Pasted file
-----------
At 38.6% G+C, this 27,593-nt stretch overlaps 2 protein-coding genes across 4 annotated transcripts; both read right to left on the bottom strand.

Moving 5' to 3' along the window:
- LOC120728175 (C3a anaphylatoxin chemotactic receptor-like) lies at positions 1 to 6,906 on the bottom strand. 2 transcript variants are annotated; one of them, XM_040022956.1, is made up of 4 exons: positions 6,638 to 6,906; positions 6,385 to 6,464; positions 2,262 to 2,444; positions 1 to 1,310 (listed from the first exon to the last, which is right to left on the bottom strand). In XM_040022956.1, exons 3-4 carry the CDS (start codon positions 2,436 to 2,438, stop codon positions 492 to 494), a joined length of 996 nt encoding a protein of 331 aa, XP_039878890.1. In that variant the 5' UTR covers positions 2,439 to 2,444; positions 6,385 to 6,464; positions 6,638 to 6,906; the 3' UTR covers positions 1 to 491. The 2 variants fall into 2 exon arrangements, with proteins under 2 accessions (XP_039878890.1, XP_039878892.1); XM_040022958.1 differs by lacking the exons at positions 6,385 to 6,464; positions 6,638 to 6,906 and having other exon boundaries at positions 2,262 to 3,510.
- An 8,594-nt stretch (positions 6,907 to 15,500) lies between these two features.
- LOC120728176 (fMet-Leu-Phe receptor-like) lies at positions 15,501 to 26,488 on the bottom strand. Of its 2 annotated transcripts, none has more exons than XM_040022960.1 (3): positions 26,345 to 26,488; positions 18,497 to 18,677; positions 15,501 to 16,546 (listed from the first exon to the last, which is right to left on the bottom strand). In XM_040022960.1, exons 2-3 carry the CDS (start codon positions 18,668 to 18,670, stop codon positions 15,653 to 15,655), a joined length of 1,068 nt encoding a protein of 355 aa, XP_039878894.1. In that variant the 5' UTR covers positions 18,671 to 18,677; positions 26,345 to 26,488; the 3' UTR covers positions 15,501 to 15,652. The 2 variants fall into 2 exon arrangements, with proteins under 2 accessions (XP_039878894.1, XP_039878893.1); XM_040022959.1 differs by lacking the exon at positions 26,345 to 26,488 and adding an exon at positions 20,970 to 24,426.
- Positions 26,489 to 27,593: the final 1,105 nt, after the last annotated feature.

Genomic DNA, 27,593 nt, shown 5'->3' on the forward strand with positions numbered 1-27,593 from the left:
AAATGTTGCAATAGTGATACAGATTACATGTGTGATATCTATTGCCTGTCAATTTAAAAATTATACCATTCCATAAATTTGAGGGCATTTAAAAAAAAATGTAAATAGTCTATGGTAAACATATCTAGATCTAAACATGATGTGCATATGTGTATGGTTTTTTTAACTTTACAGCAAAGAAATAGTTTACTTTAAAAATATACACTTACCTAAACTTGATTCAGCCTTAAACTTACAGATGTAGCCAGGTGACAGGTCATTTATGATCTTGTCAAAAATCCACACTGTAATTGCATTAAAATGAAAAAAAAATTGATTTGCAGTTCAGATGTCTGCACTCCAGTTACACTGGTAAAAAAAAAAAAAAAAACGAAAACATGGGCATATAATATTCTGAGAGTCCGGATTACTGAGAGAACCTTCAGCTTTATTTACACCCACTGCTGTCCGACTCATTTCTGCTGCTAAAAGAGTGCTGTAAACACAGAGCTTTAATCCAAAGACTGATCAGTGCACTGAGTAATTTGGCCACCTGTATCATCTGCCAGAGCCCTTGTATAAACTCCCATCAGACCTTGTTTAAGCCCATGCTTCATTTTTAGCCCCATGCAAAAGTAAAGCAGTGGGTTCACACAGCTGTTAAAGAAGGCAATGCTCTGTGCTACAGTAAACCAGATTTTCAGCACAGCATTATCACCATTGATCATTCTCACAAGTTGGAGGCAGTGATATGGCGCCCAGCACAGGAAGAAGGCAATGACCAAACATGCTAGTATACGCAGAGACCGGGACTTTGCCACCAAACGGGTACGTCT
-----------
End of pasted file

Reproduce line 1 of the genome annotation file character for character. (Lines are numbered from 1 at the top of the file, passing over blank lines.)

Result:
At 38.6% G+C, this 27,593-nt stretch overlaps 2 protein-coding genes across 4 annotated transcripts; both read right to left on the bottom strand.